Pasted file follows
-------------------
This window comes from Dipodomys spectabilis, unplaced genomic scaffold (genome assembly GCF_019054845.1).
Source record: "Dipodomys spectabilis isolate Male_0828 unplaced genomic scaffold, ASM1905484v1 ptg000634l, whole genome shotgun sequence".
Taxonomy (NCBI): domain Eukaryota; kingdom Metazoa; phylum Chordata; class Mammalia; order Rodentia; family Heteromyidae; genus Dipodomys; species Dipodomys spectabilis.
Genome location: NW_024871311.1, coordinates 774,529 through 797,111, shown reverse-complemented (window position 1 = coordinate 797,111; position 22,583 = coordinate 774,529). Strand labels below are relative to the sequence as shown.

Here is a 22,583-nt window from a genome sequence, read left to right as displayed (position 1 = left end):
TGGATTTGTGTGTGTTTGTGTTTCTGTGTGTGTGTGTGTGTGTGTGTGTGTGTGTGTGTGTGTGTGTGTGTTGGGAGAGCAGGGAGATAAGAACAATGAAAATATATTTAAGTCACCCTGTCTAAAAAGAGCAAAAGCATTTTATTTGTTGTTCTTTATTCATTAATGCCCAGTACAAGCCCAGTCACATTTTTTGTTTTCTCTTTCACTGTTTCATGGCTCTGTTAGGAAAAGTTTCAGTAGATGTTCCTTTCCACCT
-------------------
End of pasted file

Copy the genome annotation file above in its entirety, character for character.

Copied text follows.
This window comes from Dipodomys spectabilis, unplaced genomic scaffold (genome assembly GCF_019054845.1).
Source record: "Dipodomys spectabilis isolate Male_0828 unplaced genomic scaffold, ASM1905484v1 ptg000634l, whole genome shotgun sequence".
Taxonomy (NCBI): domain Eukaryota; kingdom Metazoa; phylum Chordata; class Mammalia; order Rodentia; family Heteromyidae; genus Dipodomys; species Dipodomys spectabilis.
Genome location: NW_024871311.1, coordinates 774,529 through 797,111, shown reverse-complemented (window position 1 = coordinate 797,111; position 22,583 = coordinate 774,529). Strand labels below are relative to the sequence as shown.

Here is a 22,583-nt window from a genome sequence, read left to right as displayed (position 1 = left end):
TGGATTTGTGTGTGTTTGTGTTTCTGTGTGTGTGTGTGTGTGTGTGTGTGTGTGTGTGTGTGTGTGTGTGTTGGGAGAGCAGGGAGATAAGAACAATGAAAATATATTTAAGTCACCCTGTCTAAAAAGAGCAAAAGCATTTTATTTGTTGTTCTTTATTCATTAATGCCCAGTACAAGCCCAGTCACATTTTTTGTTTTCTCTTTCACTGTTTCATGGCTCTGTTAGGAAAAGTTTCAGTAGATGTTCCTTTCCACCT